When it comes to the persecution of Christians, the UK Government are full of warm words. The Prime Minister’s Easter message talked about how she would be “giving thanks in Church” but also remembering that “for many Christians around the world, such simple acts of faith can bring huge danger”.

“We must stand up for the right of everyone, no matter what their religion, to practice their faith in peace”, she implored.

The Foreign Secretary, Jeremy Hunt, has gone even further. As well as commissioning a new report on religious persecution, he recently wrote 40 letters to church groups and leaders under attack around the world, pledging his support for persecuted groups. In one of them he said “As a man of faith, free to practice in line with my conscience, I am appalled at the plight of the 245 million Christians worldwide currently facing persecution as a result of their belief. I want you to know that the UK stands in solidarity with persecuted Christians around the world”.

But this standing in solidarity doesn’t seem to extend to offering asylum to Christians who have fled to the UK in fear of their lives, as shown by a number of controversial recent cases. In March the story of an Iranian Christian convert being refused asylum went viral. The Home Office official in charge of deciding the claim had decided to refute the idea that Christianity was a ‘peaceful religion’ by quoting Bible verses from Leviticus and the book of Revelation, leading to a public rebuke from the Church of England which received worldwide press attention.

Then there was the case of Asia Bibi, the Pakistani Christian woman sentenced to death in Pakistan in 2010 for blasphemy and kept in solitary confinement for eight years before her conviction was quashed due to ‘inconsistent evidence’. With an enormous public campaign against her in Pakistan, many in the UK were calling on the Government to offer her asylum.  But it seems that the Prime Minister personally intervened to veto such a suggestion, and Asia has instead ended up being offered safety in Canada where she has finally been reunited with her family.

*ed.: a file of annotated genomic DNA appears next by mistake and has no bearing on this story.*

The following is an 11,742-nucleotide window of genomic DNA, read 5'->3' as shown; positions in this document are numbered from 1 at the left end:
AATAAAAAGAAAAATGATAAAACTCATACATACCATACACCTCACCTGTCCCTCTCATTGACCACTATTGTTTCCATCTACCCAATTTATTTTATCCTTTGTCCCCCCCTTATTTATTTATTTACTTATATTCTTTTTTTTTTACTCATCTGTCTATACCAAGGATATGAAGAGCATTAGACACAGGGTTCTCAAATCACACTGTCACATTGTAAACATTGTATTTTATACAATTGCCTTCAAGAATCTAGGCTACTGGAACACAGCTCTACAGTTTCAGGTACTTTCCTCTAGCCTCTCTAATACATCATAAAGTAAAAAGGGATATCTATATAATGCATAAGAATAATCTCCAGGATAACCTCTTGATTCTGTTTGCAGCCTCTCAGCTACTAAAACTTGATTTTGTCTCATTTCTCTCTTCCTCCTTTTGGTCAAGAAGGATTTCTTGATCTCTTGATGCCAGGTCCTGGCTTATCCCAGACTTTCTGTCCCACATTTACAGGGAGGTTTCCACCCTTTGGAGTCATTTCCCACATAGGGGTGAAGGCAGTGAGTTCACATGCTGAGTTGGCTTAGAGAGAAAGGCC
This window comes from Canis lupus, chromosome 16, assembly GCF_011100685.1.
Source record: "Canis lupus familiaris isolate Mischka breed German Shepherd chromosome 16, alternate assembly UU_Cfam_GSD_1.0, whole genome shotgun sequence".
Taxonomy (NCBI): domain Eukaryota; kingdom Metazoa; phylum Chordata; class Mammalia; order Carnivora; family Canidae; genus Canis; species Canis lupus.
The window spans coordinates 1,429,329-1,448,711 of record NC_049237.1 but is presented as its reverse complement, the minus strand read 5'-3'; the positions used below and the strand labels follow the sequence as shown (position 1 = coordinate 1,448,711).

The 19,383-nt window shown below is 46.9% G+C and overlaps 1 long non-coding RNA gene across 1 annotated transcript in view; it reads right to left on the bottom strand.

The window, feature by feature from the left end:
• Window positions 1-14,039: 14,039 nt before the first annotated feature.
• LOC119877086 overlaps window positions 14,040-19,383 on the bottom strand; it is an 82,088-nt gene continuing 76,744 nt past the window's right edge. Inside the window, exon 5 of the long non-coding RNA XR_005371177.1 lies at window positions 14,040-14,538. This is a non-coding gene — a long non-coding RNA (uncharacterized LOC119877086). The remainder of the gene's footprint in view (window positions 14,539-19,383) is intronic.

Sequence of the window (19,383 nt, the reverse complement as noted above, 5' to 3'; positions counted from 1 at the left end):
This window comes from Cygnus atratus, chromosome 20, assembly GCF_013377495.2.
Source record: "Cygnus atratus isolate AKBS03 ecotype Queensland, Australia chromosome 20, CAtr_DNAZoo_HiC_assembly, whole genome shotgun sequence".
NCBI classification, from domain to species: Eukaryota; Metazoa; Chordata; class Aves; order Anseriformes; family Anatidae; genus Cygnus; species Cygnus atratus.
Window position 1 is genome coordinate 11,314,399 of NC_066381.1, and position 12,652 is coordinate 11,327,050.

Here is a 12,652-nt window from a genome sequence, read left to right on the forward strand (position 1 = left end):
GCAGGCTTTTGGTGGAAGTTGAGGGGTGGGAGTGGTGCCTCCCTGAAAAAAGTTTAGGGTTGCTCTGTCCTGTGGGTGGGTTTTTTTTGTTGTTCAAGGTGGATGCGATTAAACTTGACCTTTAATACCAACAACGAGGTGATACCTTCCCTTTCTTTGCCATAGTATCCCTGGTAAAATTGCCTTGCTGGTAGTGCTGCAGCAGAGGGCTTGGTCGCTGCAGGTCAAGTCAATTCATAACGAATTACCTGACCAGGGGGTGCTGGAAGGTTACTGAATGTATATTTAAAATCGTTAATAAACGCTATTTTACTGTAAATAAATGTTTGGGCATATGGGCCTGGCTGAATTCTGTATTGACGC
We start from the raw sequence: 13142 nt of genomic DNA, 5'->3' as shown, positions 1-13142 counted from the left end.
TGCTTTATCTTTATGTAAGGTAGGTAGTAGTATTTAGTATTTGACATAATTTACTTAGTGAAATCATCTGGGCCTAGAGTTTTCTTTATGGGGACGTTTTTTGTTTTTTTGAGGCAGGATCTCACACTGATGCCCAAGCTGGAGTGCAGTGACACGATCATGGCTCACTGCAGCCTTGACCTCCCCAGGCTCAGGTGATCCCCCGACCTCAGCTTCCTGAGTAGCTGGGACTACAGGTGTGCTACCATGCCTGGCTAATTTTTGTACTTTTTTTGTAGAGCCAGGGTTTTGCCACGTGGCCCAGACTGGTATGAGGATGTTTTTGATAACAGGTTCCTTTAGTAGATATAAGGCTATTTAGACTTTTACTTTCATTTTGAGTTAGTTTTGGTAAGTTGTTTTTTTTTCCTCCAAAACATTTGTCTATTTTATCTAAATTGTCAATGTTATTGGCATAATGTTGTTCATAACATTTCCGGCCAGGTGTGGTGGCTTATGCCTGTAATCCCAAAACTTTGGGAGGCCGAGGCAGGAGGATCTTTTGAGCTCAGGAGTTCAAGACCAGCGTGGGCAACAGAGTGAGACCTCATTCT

Now this hypocrisy has struck closer to home. Azeem Wazir (pictured, above) had to flee Pakistan in 2015 because he was publicly involved in campaigning against the Blasphemy law and in support of Asia Bibi. He had a Fatwa issued against him, and was forced to leave his wife and family behind to seek safety in the UK. Since coming to Bristol he has been an active member of the church and local community, winning many friends. But last week he was detained without warning and taken to Colnbrook Detention Centre. He is currently facing the possibility of being deported on Friday, despite the obvious danger he will be in on his return. Astonishingly, current Home Office guidance claims that “Christians are not at real risk of persecution” in Pakistan, despite the Asia Bibi case and despite numerous church bombings, riots and looting.  

The UK cannot claim to care about the persecution of Christians around the world whilst routinely deporting them to places where they face imminent and serious danger. The Home Office need to urgently halt the deportation of Azeem and review his case. Then they need to undertake a systematic review of their country guidance around the persecution of Christians, bringing it in line with the reality revealed by the Bishop of Truro’s ongoing work which paints a terrifying picture of the danger facing believers worldwide.

Only then will Easter messages and friendly letters come to mean more than the paper they are written on.

Darren Smith is a freelance journalist

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